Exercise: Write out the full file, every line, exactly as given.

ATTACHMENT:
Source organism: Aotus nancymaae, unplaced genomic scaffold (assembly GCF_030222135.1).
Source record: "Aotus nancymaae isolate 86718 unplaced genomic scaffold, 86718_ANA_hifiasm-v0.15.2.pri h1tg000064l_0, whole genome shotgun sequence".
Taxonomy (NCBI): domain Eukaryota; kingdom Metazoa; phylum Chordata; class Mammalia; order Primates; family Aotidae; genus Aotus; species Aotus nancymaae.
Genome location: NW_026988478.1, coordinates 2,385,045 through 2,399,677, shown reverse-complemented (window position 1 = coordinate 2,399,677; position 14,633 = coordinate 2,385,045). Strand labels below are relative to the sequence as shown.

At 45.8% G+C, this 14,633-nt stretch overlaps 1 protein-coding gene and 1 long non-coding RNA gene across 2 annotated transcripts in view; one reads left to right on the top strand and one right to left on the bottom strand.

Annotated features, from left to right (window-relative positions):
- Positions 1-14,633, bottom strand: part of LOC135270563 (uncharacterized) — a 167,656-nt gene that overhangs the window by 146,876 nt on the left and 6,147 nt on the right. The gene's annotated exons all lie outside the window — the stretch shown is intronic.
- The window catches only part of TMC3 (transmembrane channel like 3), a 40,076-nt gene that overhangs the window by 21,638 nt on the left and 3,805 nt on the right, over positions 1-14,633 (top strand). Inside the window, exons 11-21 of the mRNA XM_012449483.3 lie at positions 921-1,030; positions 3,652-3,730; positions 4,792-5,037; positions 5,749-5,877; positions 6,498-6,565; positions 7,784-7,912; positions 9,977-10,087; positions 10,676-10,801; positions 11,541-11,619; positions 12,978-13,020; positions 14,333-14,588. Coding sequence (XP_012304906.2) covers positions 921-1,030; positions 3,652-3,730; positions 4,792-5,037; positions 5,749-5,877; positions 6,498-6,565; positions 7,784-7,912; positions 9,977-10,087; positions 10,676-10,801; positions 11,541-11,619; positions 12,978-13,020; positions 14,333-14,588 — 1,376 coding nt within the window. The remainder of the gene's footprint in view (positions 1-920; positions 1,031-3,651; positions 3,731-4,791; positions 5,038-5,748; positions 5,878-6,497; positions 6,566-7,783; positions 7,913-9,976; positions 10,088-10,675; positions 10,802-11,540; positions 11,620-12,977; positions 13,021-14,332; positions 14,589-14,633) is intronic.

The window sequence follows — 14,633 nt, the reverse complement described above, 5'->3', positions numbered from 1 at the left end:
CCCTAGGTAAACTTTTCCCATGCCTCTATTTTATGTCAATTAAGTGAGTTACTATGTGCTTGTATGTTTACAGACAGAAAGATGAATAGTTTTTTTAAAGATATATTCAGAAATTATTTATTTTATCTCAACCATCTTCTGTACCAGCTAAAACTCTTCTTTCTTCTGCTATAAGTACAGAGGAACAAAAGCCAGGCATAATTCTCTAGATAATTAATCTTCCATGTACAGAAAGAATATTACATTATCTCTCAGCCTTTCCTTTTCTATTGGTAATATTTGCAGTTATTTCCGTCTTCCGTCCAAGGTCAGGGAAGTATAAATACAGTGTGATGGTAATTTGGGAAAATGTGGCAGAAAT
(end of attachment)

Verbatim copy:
Source organism: Aotus nancymaae, unplaced genomic scaffold (assembly GCF_030222135.1).
Source record: "Aotus nancymaae isolate 86718 unplaced genomic scaffold, 86718_ANA_hifiasm-v0.15.2.pri h1tg000064l_0, whole genome shotgun sequence".
Taxonomy (NCBI): domain Eukaryota; kingdom Metazoa; phylum Chordata; class Mammalia; order Primates; family Aotidae; genus Aotus; species Aotus nancymaae.
Genome location: NW_026988478.1, coordinates 2,385,045 through 2,399,677, shown reverse-complemented (window position 1 = coordinate 2,399,677; position 14,633 = coordinate 2,385,045). Strand labels below are relative to the sequence as shown.

At 45.8% G+C, this 14,633-nt stretch overlaps 1 protein-coding gene and 1 long non-coding RNA gene across 2 annotated transcripts in view; one reads left to right on the top strand and one right to left on the bottom strand.

Annotated features, from left to right (window-relative positions):
- Positions 1-14,633, bottom strand: part of LOC135270563 (uncharacterized) — a 167,656-nt gene that overhangs the window by 146,876 nt on the left and 6,147 nt on the right. The gene's annotated exons all lie outside the window — the stretch shown is intronic.
- The window catches only part of TMC3 (transmembrane channel like 3), a 40,076-nt gene that overhangs the window by 21,638 nt on the left and 3,805 nt on the right, over positions 1-14,633 (top strand). Inside the window, exons 11-21 of the mRNA XM_012449483.3 lie at positions 921-1,030; positions 3,652-3,730; positions 4,792-5,037; positions 5,749-5,877; positions 6,498-6,565; positions 7,784-7,912; positions 9,977-10,087; positions 10,676-10,801; positions 11,541-11,619; positions 12,978-13,020; positions 14,333-14,588. Coding sequence (XP_012304906.2) covers positions 921-1,030; positions 3,652-3,730; positions 4,792-5,037; positions 5,749-5,877; positions 6,498-6,565; positions 7,784-7,912; positions 9,977-10,087; positions 10,676-10,801; positions 11,541-11,619; positions 12,978-13,020; positions 14,333-14,588 — 1,376 coding nt within the window. The remainder of the gene's footprint in view (positions 1-920; positions 1,031-3,651; positions 3,731-4,791; positions 5,038-5,748; positions 5,878-6,497; positions 6,566-7,783; positions 7,913-9,976; positions 10,088-10,675; positions 10,802-11,540; positions 11,620-12,977; positions 13,021-14,332; positions 14,589-14,633) is intronic.

The window sequence follows — 14,633 nt, the reverse complement described above, 5'->3', positions numbered from 1 at the left end:
CCCTAGGTAAACTTTTCCCATGCCTCTATTTTATGTCAATTAAGTGAGTTACTATGTGCTTGTATGTTTACAGACAGAAAGATGAATAGTTTTTTTAAAGATATATTCAGAAATTATTTATTTTATCTCAACCATCTTCTGTACCAGCTAAAACTCTTCTTTCTTCTGCTATAAGTACAGAGGAACAAAAGCCAGGCATAATTCTCTAGATAATTAATCTTCCATGTACAGAAAGAATATTACATTATCTCTCAGCCTTTCCTTTTCTATTGGTAATATTTGCAGTTATTTCCGTCTTCCGTCCAAGGTCAGGGAAGTATAAATACAGTGTGATGGTAATTTGGGAAAATGTGGCAGAAAT